Black Cohosh (Bugbane) (Actaea racemosa, a.k.a. Cimicifuga racemosa)
Parts commonly used: (dried) Root and rhizome.
Properties/energetics: Antispasmodic sedative, alterative and emmenagogue/Cool; sweet, spicy, slightly bitter.
Systems predominantly affected: Reproductive, musculoskeletal, respiratory
Uses: Black Cohosh is affectively used for its ability to reduce dull, aching pain almost anywhere in the body. (Refer to the description of Cramp Bark for information about dealing with sharp, tight, spastic pain.) From observation, it seems Black Cohosh’s pain-relieving properties are partly due to antispasmodic and anti-inflammatory effects and partly due to a sedating effect on the perception of pain. Besides this generalized effect throughout the body, Black Cohosh has a specific affinity for the reproductive organs. Most often, it is used as a regulator of female imbalances. Its use in painful menstruation can be partially ascribed to the above-mentioned properties of the plant, but the fact that it is useful in relieving suppressed menses and that its affects are often long lasting suggest a generalized tonic effect on the uterus. In spite of the traditional decree that Black Cohosh is a female tonic, do not ignore the possibility that it may have this beneficial effect on the prostate as well. In addition, it should be emphasized that Black Cohosh is quite beneficial to use in the treatment of rheumatic pains but also in relieving arthritic, muscular, and neurological pains. As a respiratory antispasmodic, it can be used to treat symptoms such as whooping cough, and it relieves less severe upper respiratory conditions as well.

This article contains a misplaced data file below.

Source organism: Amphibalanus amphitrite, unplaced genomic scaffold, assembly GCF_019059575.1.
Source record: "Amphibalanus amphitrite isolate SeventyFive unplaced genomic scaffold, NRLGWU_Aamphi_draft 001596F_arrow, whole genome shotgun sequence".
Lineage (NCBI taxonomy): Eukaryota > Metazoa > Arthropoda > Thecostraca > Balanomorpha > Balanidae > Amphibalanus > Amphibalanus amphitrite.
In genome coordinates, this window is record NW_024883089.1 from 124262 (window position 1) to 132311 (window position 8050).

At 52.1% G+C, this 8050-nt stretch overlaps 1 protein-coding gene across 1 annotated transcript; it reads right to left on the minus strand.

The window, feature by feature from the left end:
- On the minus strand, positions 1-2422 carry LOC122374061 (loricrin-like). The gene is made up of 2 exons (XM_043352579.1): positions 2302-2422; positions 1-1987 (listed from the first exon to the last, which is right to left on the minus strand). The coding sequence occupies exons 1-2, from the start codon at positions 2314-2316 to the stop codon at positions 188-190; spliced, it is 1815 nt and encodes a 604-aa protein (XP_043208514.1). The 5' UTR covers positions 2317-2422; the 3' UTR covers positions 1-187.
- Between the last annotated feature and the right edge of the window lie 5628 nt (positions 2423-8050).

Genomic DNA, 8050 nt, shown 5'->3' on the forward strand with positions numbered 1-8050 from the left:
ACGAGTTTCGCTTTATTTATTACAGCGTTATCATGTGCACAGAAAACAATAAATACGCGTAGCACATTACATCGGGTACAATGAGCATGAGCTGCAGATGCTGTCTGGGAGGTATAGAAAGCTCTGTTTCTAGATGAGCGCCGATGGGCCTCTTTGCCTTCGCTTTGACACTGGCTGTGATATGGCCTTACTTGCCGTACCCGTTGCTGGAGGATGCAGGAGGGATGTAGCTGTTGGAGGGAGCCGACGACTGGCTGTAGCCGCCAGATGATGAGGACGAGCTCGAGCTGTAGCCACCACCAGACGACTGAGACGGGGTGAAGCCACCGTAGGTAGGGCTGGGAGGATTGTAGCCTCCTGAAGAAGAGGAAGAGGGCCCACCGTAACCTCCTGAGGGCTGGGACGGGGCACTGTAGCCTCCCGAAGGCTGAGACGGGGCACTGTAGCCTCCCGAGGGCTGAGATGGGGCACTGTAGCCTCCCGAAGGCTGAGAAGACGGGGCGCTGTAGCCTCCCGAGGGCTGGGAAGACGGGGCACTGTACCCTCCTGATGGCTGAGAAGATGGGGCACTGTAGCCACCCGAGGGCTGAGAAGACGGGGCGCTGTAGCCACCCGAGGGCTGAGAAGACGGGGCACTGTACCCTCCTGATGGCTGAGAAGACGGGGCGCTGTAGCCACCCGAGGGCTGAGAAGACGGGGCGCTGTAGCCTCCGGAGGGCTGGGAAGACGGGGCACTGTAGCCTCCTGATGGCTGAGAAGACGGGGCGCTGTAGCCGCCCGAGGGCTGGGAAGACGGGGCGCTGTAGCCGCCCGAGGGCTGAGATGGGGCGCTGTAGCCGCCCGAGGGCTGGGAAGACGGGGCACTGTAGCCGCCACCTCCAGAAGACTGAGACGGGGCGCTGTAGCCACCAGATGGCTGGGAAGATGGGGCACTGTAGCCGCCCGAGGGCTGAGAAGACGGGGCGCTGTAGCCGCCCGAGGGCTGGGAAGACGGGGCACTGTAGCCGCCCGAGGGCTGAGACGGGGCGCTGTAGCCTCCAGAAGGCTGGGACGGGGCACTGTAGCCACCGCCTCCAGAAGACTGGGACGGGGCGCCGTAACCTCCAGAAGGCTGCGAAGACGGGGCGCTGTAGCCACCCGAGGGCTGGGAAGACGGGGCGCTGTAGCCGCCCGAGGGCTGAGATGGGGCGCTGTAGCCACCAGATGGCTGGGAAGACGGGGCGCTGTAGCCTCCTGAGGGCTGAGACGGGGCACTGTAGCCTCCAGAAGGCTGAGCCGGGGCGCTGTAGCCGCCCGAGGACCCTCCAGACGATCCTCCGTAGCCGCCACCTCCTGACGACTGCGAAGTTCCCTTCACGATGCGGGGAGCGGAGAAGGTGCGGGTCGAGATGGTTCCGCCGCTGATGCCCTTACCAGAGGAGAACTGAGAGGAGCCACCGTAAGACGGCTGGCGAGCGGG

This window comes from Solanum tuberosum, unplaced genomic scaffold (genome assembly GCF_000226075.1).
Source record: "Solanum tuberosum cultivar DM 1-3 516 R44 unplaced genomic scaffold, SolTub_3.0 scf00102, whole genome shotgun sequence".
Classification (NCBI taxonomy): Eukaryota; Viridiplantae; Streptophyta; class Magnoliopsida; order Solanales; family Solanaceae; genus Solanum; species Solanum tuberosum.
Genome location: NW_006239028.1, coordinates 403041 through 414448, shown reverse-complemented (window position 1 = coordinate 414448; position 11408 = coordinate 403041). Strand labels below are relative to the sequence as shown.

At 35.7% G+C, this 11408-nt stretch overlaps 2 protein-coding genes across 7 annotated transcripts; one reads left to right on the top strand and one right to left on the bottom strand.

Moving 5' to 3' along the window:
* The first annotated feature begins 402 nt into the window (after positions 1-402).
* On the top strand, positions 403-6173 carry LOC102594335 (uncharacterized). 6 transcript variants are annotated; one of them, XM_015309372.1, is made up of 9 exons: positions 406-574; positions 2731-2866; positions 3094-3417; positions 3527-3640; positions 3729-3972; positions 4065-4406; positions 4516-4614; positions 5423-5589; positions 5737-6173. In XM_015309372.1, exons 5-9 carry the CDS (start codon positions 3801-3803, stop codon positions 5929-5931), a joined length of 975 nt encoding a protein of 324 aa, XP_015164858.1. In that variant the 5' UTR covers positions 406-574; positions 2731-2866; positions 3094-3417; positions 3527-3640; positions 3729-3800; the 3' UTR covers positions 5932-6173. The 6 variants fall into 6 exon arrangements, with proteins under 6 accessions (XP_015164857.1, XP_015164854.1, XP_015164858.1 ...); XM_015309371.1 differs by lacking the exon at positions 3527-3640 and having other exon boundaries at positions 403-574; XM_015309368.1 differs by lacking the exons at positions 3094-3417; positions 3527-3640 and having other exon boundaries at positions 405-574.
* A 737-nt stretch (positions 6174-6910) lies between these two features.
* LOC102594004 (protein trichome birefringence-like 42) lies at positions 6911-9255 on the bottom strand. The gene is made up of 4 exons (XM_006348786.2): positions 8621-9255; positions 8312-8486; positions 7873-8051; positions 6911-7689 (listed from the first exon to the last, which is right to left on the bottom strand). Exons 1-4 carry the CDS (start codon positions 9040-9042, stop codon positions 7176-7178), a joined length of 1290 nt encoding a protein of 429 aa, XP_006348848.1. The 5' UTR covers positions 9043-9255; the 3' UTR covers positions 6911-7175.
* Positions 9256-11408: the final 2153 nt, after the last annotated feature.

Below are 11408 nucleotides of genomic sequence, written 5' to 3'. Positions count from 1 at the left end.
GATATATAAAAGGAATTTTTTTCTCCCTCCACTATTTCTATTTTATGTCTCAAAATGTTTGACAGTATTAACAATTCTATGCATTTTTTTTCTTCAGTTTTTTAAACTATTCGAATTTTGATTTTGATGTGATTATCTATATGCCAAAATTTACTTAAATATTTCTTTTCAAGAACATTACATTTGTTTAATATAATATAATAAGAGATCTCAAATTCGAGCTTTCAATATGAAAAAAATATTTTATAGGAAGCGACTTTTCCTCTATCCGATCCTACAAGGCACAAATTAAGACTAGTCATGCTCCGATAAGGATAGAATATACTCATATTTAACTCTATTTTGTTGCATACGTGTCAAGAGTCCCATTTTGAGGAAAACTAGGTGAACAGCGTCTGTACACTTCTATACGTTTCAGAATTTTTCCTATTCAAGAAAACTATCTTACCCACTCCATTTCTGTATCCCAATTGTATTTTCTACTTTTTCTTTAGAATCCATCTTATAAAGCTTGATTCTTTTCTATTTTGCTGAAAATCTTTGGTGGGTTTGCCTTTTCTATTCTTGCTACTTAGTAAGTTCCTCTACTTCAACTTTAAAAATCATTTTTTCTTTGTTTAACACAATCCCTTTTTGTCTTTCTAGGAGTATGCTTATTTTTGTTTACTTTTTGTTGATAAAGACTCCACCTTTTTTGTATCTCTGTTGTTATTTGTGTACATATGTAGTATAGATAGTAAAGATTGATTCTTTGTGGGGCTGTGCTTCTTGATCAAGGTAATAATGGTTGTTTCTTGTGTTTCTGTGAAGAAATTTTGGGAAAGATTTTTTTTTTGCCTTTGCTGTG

Combinations: Combines with Yerba Santa, Gumweed, and Elecampane for upper respiratory problems. Combines well with Yarrow, Cramp Bark, and Saw Palmetto for treating male and female reproductive-organ conditions and with Angelica root for treating rheumatic inflammation.
Affects on specific body types: This herb is difficult to categorize, as it can be appropriate for almost everybody at some point. The dull, aching pain syndrome seems to be more associated with the cool, sluggish circulation of the Monarch, and the anti-inflammatory effects seem to suit the Warrior. The sensitive Seers, however, might find this plant gives them headaches and aggravates low blood pressure. It can, however, be a useful remedy for Seers who can tolerate it, as the herb can counteract many of the strange musculoskeletal aches associated with this constitution. As with anything else, constitutional differentiation can be overdone. This herb is good for people that it makes feel good.
Preparations/dosage: Decoction: 1 cup three times a day. Tincture: 30 drops in water as needed. Small doses taken frequently throughout the day are more effective than less-frequent large doses.
Precautions: Use dried (not fresh) plant parts of this herb. Most plants in the Ranunculaceae (Buttercup) family can be toxic when eaten in their fresh state. Drying the root and rhizome alters their organic chemistry, rendering Black Cohosh safe. Not to be used during pregnancy. Excessive dosages may cause nausea and headache.
By James Green, Herbalist, copyright 2008
For more information please refer to James Green’s book, The Male Herbal, 2nd Edition